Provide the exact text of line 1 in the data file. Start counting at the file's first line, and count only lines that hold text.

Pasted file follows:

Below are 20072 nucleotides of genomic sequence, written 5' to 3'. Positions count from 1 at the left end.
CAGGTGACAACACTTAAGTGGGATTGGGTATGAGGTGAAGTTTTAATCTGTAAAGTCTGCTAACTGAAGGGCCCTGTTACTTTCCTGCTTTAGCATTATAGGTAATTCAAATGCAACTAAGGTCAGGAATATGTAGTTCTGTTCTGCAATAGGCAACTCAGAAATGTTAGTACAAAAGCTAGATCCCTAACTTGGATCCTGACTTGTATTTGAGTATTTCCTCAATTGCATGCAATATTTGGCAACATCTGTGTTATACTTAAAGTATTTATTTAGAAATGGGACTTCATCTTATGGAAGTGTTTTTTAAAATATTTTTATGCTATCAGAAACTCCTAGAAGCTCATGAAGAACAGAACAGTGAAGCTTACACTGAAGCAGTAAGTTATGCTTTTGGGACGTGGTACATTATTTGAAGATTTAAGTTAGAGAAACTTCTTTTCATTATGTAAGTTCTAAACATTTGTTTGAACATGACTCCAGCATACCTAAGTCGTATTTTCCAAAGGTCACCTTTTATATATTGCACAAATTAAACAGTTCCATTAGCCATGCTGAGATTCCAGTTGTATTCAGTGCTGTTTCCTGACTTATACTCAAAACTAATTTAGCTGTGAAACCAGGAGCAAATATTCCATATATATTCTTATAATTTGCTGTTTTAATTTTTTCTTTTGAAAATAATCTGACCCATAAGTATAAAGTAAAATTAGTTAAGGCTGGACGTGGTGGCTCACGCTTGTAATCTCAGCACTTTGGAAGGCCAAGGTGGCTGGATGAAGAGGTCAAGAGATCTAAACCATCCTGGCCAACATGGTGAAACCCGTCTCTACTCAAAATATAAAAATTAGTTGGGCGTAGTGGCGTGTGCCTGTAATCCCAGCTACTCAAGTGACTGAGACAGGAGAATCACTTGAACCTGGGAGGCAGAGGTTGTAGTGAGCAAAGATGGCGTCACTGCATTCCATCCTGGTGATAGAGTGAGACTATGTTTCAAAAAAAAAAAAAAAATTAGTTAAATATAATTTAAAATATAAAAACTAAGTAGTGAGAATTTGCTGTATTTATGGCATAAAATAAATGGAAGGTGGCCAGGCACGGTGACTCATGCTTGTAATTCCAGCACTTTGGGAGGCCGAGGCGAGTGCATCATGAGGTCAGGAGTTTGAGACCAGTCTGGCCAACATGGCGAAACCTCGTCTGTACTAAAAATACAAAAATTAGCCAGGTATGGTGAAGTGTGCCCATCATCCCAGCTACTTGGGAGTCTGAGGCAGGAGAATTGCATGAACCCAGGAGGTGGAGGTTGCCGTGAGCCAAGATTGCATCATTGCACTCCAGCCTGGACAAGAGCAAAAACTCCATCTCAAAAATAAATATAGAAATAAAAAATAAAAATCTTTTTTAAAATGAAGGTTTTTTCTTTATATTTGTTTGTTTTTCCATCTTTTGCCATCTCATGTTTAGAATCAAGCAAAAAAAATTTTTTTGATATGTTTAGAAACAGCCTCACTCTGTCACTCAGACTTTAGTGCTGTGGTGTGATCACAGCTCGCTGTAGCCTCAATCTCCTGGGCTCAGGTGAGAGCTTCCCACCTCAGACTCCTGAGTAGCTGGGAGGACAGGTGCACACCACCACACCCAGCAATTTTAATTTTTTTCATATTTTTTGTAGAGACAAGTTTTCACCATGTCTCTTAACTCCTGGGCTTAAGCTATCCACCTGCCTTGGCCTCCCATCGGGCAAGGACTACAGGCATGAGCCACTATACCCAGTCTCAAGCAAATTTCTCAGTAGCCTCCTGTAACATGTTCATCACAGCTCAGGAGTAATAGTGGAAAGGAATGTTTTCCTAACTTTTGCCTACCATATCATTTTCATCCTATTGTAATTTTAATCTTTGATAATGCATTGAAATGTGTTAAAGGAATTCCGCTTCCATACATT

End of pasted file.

Below are 20072 nucleotides of genomic sequence, written 5' to 3'. Positions count from 1 at the left end.